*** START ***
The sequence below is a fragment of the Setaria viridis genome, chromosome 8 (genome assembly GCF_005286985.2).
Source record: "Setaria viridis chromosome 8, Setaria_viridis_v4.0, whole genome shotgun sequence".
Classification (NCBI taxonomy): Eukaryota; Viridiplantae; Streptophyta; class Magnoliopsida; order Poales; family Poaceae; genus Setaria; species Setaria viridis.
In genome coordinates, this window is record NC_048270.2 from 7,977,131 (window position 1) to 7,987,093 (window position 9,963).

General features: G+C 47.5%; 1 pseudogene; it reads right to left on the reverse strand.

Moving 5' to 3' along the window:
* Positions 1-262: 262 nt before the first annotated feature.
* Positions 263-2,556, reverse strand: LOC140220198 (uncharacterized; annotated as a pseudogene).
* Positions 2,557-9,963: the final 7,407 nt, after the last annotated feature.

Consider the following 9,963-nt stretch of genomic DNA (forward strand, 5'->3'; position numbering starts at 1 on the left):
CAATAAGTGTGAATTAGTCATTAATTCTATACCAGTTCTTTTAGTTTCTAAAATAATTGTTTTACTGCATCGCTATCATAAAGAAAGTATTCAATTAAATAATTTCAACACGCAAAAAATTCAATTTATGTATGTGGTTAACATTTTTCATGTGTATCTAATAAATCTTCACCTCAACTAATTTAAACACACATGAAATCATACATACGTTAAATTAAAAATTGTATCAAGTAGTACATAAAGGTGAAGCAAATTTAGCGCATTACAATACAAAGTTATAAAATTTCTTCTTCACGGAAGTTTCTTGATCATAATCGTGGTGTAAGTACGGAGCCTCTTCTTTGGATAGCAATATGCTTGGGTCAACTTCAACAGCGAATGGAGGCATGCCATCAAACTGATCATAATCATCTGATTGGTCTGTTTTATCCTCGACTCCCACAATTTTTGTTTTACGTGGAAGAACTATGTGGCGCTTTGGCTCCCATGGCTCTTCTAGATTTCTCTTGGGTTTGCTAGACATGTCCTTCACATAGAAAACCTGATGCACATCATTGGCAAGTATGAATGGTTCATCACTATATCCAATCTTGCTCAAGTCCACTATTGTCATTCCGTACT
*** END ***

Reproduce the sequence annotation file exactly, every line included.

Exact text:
The sequence below is a fragment of the Setaria viridis genome, chromosome 8 (genome assembly GCF_005286985.2).
Source record: "Setaria viridis chromosome 8, Setaria_viridis_v4.0, whole genome shotgun sequence".
Classification (NCBI taxonomy): Eukaryota; Viridiplantae; Streptophyta; class Magnoliopsida; order Poales; family Poaceae; genus Setaria; species Setaria viridis.
In genome coordinates, this window is record NC_048270.2 from 7,977,131 (window position 1) to 7,987,093 (window position 9,963).

General features: G+C 47.5%; 1 pseudogene; it reads right to left on the reverse strand.

Moving 5' to 3' along the window:
* Positions 1-262: 262 nt before the first annotated feature.
* Positions 263-2,556, reverse strand: LOC140220198 (uncharacterized; annotated as a pseudogene).
* Positions 2,557-9,963: the final 7,407 nt, after the last annotated feature.

Consider the following 9,963-nt stretch of genomic DNA (forward strand, 5'->3'; position numbering starts at 1 on the left):
CAATAAGTGTGAATTAGTCATTAATTCTATACCAGTTCTTTTAGTTTCTAAAATAATTGTTTTACTGCATCGCTATCATAAAGAAAGTATTCAATTAAATAATTTCAACACGCAAAAAATTCAATTTATGTATGTGGTTAACATTTTTCATGTGTATCTAATAAATCTTCACCTCAACTAATTTAAACACACATGAAATCATACATACGTTAAATTAAAAATTGTATCAAGTAGTACATAAAGGTGAAGCAAATTTAGCGCATTACAATACAAAGTTATAAAATTTCTTCTTCACGGAAGTTTCTTGATCATAATCGTGGTGTAAGTACGGAGCCTCTTCTTTGGATAGCAATATGCTTGGGTCAACTTCAACAGCGAATGGAGGCATGCCATCAAACTGATCATAATCATCTGATTGGTCTGTTTTATCCTCGACTCCCACAATTTTTGTTTTACGTGGAAGAACTATGTGGCGCTTTGGCTCCCATGGCTCTTCTAGATTTCTCTTGGGTTTGCTAGACATGTCCTTCACATAGAAAACCTGATGCACATCATTGGCAAGTATGAATGGTTCATCACTATATCCAATCTTGCTCAAGTCCACTATTGTCATTCCGTACT